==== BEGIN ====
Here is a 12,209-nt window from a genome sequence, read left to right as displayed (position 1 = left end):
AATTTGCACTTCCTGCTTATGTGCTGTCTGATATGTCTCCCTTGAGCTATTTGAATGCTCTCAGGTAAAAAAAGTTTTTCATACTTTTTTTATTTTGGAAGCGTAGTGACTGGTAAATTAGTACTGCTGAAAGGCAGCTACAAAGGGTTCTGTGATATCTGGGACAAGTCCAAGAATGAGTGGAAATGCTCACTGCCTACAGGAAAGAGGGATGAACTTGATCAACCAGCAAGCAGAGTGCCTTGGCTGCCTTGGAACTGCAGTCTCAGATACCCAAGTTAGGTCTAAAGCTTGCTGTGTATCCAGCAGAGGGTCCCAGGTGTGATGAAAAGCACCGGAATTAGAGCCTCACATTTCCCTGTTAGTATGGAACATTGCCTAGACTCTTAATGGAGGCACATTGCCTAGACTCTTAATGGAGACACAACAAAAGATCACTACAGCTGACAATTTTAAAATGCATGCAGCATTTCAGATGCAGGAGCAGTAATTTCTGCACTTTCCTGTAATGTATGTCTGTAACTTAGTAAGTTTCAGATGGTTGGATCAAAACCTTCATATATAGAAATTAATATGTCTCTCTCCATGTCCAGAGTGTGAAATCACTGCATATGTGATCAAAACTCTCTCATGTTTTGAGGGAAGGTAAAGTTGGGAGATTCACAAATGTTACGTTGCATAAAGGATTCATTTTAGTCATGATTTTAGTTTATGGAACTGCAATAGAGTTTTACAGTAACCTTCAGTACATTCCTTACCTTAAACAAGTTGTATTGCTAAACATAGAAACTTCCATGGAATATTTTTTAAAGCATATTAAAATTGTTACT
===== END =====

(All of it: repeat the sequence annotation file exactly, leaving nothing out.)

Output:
Here is a 12,209-nt window from a genome sequence, read left to right as displayed (position 1 = left end):
AATTTGCACTTCCTGCTTATGTGCTGTCTGATATGTCTCCCTTGAGCTATTTGAATGCTCTCAGGTAAAAAAAGTTTTTCATACTTTTTTTATTTTGGAAGCGTAGTGACTGGTAAATTAGTACTGCTGAAAGGCAGCTACAAAGGGTTCTGTGATATCTGGGACAAGTCCAAGAATGAGTGGAAATGCTCACTGCCTACAGGAAAGAGGGATGAACTTGATCAACCAGCAAGCAGAGTGCCTTGGCTGCCTTGGAACTGCAGTCTCAGATACCCAAGTTAGGTCTAAAGCTTGCTGTGTATCCAGCAGAGGGTCCCAGGTGTGATGAAAAGCACCGGAATTAGAGCCTCACATTTCCCTGTTAGTATGGAACATTGCCTAGACTCTTAATGGAGGCACATTGCCTAGACTCTTAATGGAGACACAACAAAAGATCACTACAGCTGACAATTTTAAAATGCATGCAGCATTTCAGATGCAGGAGCAGTAATTTCTGCACTTTCCTGTAATGTATGTCTGTAACTTAGTAAGTTTCAGATGGTTGGATCAAAACCTTCATATATAGAAATTAATATGTCTCTCTCCATGTCCAGAGTGTGAAATCACTGCATATGTGATCAAAACTCTCTCATGTTTTGAGGGAAGGTAAAGTTGGGAGATTCACAAATGTTACGTTGCATAAAGGATTCATTTTAGTCATGATTTTAGTTTATGGAACTGCAATAGAGTTTTACAGTAACCTTCAGTACATTCCTTACCTTAAACAAGTTGTATTGCTAAACATAGAAACTTCCATGGAATATTTTTTAAAGCATATTAAAATTGTTACT